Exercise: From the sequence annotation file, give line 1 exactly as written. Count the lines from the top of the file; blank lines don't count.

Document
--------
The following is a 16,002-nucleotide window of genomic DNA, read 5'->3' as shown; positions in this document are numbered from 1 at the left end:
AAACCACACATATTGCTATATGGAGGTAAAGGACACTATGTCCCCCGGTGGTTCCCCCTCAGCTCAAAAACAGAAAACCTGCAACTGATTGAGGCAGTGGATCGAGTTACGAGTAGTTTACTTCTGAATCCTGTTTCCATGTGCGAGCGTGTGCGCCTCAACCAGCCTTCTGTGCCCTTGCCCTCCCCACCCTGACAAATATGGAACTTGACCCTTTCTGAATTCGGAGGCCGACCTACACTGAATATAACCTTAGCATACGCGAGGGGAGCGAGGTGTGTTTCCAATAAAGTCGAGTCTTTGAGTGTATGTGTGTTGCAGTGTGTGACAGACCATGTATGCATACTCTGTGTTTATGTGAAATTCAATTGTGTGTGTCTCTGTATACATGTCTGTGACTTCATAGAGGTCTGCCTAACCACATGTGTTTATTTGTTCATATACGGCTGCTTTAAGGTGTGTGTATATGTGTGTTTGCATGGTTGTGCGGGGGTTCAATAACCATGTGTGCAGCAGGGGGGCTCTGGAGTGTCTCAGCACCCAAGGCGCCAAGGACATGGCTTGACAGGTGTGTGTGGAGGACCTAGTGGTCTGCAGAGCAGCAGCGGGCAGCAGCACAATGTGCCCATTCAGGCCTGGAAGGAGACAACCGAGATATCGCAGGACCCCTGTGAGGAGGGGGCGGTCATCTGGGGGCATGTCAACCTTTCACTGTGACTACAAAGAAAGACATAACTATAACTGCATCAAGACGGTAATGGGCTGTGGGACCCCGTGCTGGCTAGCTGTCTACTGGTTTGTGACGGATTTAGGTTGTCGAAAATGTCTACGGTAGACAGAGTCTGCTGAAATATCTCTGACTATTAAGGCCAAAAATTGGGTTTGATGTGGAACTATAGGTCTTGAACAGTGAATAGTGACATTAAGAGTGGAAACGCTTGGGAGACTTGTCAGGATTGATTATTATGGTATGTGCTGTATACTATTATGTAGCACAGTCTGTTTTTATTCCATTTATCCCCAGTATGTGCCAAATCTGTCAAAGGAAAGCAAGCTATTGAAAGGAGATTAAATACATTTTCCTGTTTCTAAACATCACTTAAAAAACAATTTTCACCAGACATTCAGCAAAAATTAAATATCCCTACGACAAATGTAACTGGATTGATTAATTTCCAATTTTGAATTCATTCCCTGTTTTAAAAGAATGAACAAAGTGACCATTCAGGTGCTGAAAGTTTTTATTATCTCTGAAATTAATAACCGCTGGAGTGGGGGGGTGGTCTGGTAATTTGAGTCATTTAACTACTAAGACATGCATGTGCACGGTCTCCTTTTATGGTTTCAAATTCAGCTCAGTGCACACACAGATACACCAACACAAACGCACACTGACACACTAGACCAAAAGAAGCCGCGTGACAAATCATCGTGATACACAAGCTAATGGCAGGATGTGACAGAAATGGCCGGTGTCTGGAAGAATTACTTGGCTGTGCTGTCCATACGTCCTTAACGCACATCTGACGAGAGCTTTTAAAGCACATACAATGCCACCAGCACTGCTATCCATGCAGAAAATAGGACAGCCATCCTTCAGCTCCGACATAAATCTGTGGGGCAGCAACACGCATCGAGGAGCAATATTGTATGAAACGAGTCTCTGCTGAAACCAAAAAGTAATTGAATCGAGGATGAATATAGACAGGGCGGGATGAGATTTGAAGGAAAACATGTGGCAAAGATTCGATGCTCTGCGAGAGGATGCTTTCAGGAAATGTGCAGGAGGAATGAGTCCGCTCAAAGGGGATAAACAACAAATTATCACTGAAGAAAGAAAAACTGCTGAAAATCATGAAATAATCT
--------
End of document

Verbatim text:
The following is a 16,002-nucleotide window of genomic DNA, read 5'->3' as shown; positions in this document are numbered from 1 at the left end: